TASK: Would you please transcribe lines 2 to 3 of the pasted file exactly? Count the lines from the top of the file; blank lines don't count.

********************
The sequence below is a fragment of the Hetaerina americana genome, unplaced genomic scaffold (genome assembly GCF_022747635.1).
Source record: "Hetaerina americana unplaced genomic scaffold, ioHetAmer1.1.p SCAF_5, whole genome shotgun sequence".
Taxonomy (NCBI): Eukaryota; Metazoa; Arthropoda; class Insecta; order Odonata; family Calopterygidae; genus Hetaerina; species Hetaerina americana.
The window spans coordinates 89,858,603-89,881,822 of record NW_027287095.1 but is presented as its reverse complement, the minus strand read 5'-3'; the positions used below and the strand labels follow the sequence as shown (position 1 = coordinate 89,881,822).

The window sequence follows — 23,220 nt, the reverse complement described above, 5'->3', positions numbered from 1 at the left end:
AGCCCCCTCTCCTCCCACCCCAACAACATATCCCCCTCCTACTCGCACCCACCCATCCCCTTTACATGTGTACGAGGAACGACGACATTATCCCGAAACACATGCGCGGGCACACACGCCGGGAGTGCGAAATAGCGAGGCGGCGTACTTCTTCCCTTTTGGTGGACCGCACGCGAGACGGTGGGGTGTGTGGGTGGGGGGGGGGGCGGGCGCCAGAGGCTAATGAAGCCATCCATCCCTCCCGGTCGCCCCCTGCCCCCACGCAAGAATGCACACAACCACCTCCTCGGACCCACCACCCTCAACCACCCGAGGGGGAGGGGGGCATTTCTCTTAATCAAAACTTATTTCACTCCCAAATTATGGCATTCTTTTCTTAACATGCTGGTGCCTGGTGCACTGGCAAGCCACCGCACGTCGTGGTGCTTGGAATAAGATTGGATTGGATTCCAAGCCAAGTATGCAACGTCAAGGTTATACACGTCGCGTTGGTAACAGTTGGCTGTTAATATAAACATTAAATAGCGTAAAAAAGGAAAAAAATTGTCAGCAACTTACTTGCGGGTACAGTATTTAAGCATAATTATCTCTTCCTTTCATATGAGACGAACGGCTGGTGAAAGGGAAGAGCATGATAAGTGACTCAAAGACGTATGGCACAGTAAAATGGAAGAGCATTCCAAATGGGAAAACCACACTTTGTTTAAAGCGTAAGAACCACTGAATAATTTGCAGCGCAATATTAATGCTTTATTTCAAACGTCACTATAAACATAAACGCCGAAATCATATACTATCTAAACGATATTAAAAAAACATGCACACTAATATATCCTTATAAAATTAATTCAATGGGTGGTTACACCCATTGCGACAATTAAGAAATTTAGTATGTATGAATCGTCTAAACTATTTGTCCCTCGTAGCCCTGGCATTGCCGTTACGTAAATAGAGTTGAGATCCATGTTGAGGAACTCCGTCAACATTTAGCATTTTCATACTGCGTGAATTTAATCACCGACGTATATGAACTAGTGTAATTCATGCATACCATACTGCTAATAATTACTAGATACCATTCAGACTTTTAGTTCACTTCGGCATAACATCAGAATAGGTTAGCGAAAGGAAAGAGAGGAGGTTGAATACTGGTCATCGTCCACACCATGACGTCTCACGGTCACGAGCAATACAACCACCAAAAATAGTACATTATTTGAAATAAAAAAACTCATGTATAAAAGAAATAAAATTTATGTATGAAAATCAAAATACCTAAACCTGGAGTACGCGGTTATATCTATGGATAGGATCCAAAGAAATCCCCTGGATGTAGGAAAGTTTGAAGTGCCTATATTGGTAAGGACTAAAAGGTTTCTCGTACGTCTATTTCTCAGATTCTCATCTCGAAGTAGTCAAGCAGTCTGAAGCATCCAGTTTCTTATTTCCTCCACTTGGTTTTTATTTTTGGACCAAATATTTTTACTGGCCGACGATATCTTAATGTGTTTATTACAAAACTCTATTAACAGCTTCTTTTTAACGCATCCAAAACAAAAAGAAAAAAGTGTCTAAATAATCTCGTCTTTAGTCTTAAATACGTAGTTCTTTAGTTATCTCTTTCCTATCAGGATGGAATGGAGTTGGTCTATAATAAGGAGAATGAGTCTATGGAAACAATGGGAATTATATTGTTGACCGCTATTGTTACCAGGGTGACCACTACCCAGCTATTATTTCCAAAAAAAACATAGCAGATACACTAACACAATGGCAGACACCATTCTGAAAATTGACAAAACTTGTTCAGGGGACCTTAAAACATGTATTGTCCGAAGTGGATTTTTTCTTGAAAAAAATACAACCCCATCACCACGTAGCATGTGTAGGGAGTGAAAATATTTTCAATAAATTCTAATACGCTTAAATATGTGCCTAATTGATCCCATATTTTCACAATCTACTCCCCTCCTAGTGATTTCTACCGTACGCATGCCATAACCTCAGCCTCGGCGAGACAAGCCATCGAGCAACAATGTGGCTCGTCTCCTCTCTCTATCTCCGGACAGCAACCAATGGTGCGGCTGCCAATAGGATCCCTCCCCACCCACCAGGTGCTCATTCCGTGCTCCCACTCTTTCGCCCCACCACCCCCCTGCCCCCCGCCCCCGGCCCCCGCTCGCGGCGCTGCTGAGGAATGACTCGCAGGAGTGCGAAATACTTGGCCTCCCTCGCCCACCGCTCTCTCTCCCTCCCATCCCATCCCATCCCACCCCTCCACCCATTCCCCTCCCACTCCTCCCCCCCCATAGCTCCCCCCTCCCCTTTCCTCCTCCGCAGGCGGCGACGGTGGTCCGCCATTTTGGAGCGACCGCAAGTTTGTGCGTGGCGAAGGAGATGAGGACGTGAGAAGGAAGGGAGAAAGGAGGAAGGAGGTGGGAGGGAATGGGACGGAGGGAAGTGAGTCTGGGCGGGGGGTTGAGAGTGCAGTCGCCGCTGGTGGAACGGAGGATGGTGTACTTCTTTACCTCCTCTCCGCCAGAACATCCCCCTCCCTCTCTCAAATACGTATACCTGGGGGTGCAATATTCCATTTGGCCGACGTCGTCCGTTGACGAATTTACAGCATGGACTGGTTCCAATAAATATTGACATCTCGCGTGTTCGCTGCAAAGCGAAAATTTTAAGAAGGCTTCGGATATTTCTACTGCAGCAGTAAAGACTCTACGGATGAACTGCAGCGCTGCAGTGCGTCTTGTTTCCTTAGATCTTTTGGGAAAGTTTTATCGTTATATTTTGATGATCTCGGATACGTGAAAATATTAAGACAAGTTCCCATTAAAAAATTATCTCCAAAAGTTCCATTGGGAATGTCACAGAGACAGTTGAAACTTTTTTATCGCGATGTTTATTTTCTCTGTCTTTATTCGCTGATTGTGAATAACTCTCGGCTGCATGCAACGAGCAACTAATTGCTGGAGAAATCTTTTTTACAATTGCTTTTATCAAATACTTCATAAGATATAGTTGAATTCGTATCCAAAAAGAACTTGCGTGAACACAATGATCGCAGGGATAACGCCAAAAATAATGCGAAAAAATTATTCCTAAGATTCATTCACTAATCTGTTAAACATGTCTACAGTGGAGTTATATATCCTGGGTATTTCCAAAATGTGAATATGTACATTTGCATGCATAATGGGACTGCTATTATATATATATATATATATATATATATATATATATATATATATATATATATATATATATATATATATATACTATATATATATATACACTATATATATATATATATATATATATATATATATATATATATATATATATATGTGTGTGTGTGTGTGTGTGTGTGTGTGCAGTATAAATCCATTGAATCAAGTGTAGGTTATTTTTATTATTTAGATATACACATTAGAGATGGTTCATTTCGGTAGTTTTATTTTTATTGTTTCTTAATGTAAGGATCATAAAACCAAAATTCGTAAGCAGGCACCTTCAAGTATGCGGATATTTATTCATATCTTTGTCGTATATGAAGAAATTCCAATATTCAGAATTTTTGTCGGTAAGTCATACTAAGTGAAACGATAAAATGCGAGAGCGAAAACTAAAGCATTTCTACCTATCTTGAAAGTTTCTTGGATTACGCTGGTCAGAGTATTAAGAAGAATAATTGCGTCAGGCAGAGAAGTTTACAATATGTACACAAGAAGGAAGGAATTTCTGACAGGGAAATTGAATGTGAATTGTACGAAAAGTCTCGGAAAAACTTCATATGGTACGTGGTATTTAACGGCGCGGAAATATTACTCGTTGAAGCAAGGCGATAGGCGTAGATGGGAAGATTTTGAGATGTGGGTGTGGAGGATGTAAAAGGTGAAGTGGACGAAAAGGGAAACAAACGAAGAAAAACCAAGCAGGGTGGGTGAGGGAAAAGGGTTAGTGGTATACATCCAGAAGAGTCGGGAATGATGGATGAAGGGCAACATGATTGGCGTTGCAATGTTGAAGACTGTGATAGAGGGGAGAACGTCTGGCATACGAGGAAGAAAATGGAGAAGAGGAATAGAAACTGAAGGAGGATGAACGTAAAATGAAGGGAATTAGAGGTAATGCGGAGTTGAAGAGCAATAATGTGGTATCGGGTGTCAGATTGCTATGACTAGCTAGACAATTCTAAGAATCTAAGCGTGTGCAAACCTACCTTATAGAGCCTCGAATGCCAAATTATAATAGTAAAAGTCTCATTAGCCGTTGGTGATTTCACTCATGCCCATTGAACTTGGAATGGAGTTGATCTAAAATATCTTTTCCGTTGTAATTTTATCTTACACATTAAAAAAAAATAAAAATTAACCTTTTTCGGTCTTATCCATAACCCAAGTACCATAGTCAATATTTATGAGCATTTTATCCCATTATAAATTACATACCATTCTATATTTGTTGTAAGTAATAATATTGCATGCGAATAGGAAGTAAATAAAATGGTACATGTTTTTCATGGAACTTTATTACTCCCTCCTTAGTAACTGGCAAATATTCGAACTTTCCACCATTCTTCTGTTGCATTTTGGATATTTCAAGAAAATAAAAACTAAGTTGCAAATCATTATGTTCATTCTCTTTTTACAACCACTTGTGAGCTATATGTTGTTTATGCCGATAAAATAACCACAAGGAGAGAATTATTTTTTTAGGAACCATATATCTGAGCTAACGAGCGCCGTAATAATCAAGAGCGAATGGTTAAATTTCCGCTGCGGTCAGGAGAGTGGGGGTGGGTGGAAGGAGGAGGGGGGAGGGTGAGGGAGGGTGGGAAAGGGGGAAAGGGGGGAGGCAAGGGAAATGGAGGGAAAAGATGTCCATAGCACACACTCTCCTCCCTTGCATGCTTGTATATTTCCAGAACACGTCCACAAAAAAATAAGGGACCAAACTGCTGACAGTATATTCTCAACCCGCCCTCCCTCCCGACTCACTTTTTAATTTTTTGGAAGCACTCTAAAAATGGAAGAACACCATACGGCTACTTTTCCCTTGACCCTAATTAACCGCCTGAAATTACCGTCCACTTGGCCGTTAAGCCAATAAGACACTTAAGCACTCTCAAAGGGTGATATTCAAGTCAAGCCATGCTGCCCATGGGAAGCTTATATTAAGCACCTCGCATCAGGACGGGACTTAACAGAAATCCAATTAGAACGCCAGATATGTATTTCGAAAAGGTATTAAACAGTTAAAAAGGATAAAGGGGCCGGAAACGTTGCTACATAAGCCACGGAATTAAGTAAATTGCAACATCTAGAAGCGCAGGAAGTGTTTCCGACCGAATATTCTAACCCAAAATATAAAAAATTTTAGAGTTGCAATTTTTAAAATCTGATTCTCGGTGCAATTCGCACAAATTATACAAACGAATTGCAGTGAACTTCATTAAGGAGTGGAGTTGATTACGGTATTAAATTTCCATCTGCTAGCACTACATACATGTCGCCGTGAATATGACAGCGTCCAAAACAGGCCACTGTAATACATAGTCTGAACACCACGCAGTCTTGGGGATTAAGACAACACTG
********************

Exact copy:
Source record: "Hetaerina americana unplaced genomic scaffold, ioHetAmer1.1.p SCAF_5, whole genome shotgun sequence".
Taxonomy (NCBI): Eukaryota; Metazoa; Arthropoda; class Insecta; order Odonata; family Calopterygidae; genus Hetaerina; species Hetaerina americana.